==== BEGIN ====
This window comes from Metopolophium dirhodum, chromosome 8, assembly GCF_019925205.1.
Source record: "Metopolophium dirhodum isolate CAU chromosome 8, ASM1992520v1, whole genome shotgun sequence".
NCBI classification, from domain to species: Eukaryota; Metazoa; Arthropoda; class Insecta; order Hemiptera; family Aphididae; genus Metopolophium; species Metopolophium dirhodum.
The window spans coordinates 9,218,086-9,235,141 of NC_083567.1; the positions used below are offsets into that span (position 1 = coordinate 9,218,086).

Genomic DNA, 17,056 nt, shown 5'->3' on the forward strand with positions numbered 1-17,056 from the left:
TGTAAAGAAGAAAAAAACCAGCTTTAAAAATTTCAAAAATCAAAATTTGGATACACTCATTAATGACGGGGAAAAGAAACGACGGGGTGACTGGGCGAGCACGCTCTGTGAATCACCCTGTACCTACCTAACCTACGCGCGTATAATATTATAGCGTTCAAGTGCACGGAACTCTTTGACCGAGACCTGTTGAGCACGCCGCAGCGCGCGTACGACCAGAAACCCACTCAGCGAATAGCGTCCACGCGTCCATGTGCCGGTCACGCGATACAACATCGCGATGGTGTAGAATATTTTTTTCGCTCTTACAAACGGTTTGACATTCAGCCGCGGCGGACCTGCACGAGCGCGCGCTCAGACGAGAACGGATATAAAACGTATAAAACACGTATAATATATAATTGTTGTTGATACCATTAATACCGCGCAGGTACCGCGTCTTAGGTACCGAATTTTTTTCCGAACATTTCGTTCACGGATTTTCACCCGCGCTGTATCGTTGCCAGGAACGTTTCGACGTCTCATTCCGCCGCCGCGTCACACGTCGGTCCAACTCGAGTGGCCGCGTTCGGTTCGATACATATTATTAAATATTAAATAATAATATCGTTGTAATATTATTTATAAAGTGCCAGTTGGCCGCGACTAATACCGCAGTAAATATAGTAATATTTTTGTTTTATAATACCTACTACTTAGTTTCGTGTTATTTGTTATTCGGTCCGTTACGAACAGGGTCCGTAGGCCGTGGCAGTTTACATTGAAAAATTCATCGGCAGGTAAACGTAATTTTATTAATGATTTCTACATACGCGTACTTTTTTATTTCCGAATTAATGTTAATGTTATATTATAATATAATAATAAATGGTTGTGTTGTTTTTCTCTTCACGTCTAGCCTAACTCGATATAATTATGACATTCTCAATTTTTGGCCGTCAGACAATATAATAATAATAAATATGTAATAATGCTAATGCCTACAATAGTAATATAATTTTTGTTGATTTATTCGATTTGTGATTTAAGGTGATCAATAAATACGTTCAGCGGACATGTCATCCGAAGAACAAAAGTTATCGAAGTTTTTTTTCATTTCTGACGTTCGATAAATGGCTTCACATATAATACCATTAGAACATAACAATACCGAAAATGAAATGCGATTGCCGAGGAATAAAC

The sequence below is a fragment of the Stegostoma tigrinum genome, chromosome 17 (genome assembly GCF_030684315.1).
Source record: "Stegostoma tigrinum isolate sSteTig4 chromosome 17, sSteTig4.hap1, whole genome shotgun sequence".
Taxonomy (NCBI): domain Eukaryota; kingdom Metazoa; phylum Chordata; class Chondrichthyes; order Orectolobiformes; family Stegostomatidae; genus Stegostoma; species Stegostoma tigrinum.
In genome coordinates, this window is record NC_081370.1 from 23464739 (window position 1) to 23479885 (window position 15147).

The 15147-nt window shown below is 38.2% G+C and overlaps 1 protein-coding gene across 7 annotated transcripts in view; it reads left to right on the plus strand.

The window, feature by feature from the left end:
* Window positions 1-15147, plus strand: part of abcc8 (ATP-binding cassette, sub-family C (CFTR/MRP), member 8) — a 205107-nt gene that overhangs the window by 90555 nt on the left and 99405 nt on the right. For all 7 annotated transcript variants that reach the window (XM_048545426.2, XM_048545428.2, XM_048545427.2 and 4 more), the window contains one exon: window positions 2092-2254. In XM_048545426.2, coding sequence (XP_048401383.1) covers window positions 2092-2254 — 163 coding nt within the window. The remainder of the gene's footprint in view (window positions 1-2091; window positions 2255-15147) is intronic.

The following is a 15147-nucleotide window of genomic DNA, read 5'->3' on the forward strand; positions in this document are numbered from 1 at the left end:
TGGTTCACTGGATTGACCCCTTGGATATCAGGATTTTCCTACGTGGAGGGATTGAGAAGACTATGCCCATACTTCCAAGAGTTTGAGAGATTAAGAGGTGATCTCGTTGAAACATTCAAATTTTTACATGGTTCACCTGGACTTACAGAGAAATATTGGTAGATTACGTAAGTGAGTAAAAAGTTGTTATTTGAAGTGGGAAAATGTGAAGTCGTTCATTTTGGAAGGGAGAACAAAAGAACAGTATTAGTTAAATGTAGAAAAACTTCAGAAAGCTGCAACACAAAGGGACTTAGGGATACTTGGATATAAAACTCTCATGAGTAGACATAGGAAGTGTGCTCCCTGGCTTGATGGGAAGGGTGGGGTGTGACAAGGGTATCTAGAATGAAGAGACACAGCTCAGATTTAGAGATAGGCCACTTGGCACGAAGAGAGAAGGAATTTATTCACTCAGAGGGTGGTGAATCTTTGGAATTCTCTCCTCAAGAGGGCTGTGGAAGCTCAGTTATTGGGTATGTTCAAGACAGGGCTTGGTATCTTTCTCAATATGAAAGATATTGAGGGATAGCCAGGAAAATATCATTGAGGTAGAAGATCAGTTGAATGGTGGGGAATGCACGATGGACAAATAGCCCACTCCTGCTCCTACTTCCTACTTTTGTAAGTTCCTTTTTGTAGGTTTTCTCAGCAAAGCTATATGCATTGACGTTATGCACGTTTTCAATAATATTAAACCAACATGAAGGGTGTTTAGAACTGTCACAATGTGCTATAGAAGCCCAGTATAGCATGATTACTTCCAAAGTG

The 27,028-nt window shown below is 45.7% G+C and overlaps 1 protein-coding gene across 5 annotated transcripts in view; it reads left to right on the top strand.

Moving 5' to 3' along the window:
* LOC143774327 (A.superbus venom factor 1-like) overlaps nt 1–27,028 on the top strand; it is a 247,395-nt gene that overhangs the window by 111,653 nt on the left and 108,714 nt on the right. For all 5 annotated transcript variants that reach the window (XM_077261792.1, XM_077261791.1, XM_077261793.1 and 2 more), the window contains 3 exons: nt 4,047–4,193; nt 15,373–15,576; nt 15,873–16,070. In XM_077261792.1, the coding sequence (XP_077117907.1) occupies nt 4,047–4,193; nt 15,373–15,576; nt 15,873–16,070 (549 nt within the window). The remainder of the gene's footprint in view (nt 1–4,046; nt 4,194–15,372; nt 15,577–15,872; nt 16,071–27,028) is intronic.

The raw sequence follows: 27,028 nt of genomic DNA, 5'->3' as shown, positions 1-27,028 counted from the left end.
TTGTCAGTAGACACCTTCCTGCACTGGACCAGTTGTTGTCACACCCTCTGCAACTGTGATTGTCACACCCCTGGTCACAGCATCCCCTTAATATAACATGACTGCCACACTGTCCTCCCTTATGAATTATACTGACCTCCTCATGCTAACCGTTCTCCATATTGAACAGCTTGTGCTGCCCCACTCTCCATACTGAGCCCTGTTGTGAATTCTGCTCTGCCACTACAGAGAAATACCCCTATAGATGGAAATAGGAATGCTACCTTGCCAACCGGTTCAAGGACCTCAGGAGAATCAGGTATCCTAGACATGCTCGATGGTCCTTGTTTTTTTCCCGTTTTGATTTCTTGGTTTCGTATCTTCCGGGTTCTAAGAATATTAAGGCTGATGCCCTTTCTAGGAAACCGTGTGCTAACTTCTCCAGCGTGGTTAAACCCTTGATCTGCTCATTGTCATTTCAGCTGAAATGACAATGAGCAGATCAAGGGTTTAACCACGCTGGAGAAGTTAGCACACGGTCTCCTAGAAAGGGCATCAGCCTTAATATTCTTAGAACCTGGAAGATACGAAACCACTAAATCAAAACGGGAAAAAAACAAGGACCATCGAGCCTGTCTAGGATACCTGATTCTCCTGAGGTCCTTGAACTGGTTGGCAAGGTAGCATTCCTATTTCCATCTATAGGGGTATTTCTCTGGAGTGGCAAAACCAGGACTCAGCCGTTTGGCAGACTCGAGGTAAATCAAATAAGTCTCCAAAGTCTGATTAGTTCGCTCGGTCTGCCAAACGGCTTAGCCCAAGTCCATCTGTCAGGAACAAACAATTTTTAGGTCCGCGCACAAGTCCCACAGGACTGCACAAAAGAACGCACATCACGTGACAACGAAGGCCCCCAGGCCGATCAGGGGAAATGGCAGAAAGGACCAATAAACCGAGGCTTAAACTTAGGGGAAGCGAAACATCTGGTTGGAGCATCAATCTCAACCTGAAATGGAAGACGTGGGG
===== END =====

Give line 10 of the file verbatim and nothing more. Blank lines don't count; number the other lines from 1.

In genome coordinates, this window is record NC_081370.1 from 23464739 (window position 1) to 23479885 (window position 15147).